Breakfast, Everyday Simple Recipes, Main Dish, Millet Recipes, Palakkad Iyer Recipes, South Indian, Tiffin, Vegan

Steamed Barnyard Millet Dumplings (Odalu Kozhukatai)

Kodo rice milletRecently there has been a hype about health foods like quinoa. Why look at videshi options when we have plenty of easily accessible, swadeshi, and cost effective options? Ragi, bajra, jowar, kodon, and the list goes on. Our villagers survived solely on millets before rice and wheat took over. For the same reason, during those times, lifestyle diseases were unheard of and people were healthy, energetic, and lived long and strong.
Barnyard millet

Millets have much more calcium, protein, and iron than rice and wheat. These poor man’s grains are high in fiber, rich in minerals, low fat, and gluten free also. Millets are not just good for you but for the environment as well. Millets can grow in dry lands and even in poor soil quality. They need only one-fifth to one-tenth of the water that rice and wheat cultivation needs. As if these reasons werent enough, most millets are grown organically because they are naturally pest-resistant! Can you beat that?
So it is established that millets are miracle grains. Now what? How do we include them in our diet? Earlier I had written about sprouted ragi dosa and sprouted bajra dosa. To break the dosa monotony, here are steamed dumplings made of barnyard millet. Simple, easy to make, and great for health.

Barnyard Millet/Odalu/Varagarisi – 1 cup
Water – 2-1/2 cups
Onion – 1 (optional)
Carrot – 1 small (optional)
Green chilies – 3
Curry leaves – 1 sprig
Grated coconut – 1/2 cup
Oil – 1 tsp
Asafetida – 1/2 tsp
Mustard seeds – 1 tsp
Urad dal – 1/2 tsp
Chana dal – 1/2 tsp
Salt to taste

Preparation Time: 10 mins
Cooking Time: 25 mins
Serves 3-4

Wash the millet in water thoroughly. Drain and keep aside. Peel and chop onion and carrots finely. Slit the green chilies. On a thick bottom pan, pour oil and add mustard seeds. When the mustard seeds start to crackle, add urad dal and chana dal. When the dals turn red, add slit green chilies, asafetida, curry leaves, and chopped onion. When the onion turns pink, add finely chopped carrots. Saute for two minutes. Add 2-1/2 cups of water. Add salt. When the water starts boiling, stir in the washed millet. Keep stirring until it thickens. When the water has reduced and the millet, vegetable, and water mixture has become thick like upma, turn off the fire. Add the grated coconut. Mix well and let it cool. At this point the millet is half cooked.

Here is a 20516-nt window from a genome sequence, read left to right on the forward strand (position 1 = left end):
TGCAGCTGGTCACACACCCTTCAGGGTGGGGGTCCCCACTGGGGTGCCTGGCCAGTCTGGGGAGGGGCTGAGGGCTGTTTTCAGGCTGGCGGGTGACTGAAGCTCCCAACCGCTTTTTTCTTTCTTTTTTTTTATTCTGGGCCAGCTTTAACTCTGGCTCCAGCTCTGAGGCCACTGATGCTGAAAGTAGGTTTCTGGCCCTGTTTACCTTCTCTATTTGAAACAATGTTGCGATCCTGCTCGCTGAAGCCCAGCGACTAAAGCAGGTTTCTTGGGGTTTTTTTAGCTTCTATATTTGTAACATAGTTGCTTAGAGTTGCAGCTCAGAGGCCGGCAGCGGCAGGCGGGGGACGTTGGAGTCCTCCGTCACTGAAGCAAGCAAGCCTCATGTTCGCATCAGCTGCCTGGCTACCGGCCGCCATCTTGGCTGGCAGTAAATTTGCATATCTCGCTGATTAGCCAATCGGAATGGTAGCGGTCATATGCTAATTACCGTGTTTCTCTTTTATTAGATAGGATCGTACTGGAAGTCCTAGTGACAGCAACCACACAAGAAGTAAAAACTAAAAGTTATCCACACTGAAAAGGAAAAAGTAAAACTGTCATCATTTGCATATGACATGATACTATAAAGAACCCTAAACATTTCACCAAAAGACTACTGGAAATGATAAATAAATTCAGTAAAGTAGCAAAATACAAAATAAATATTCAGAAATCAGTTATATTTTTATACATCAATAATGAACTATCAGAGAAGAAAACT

When the cooked millet mixture has cooled down, take handfuls of the mixture and make small balls.


Place on an idli stand and steam for about 10-15 mins.

Steamed barnyard millet dumplings

I prefer serving steamed barnyard millet dumplings with sambar for a tangy combination. You can serve it with coconut chutney. Little ones can have it with sugar also.

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Breakfast, Festival Recipes, Palakkad Iyer Recipes, Snacks, South Indian, Tiffin, Vegan

Ammini Kozhukattai (Steamed rice balls)

Soft and chewy steamed rice balls with a tadka and grated coconut. An easy and yummy snack item also made during Ganesh Chathurthi. This dish is also made on the occasion when small children start crawling and crosses the doorstep (vashal padi). Kids of this age would be teething and Ammini Kozhukkattais are a safe option to bite into, any day much better than plastic teethers.

For Dough:
Rice flour: 1 cup
Water: 2 cups
Salt as needed
Sesame oil: 1 tsp

For Seasoning:
Coconut oil: 1 tbsp
Mustard: 1 tsp
Urad dal: 1tsp
Chana dal: 1tsp
Curd chili/Red chilies: 1 or 2
Curry leaves: few
Asafetida/hing powder: ¼ tsp
Grated coconut: 1 tbsp (optional)
Milaga podi/Gun powder/Chutney powder (optional) – 2 tbsp
Salt to taste

Preparation Time: 25 mins
Cooking Time: 25 mins
Makes 2 cups of ammini kozhukkattai

Heat a teaspoon of sesame oil in a wide pan. Add one cup of water and salt and bring to boil. Mix the rice flour with a cup of water and add to the boiling water. Keep stirring continuously.

When you can the dough leaves the sides of the pan and forms a thick lump, remove from the stove.

Alternatively, you can make the dough by adding boiling hot water to the rice powder, stir, and make the dough. This method is effective but you need to ensure that the water is boiling hot. The idea is to ensure that the dough is half cooked at this stage. If not, the dough will not become soft and pliable to work on.

Let the dough cool for 10 minutes. Smear a little oil in your palms and knead the dough. Take small quantities of the dough and make small marble-sized balls.

Place the rice balls in an idli tray and steam in a steamer or pressure cooker for 20 minutes. Allow to cool.

Heat a tsp of oil in a pan and crackle mustard, urad dal, chana dal and the curd chillies. When the mustard crackles, add hing and curry leaves. Add the steamed kozhukatais and stir for 5 minutes. Stir carefully ensuring that the kozhukatais do not break. Add freshly grated coconut and milagi podi (optional). Turn off and serve with coconut chutney. This is a healthy breakfast/snack item as it is steamed.

Remember to lightly grease the steamer plate/idly tray in which you arrange the ammini kozhukatai for steaming. This ensures that they don’t stick to the plate.
After the kozhukatai are steamed, turn off the heat and take out the plate/idly tray of kozhukatai. Let it cool off a bit. Wait for a couple of minutes before you touch them because they would be delicate due to all the steam and heat and tend to break easily.

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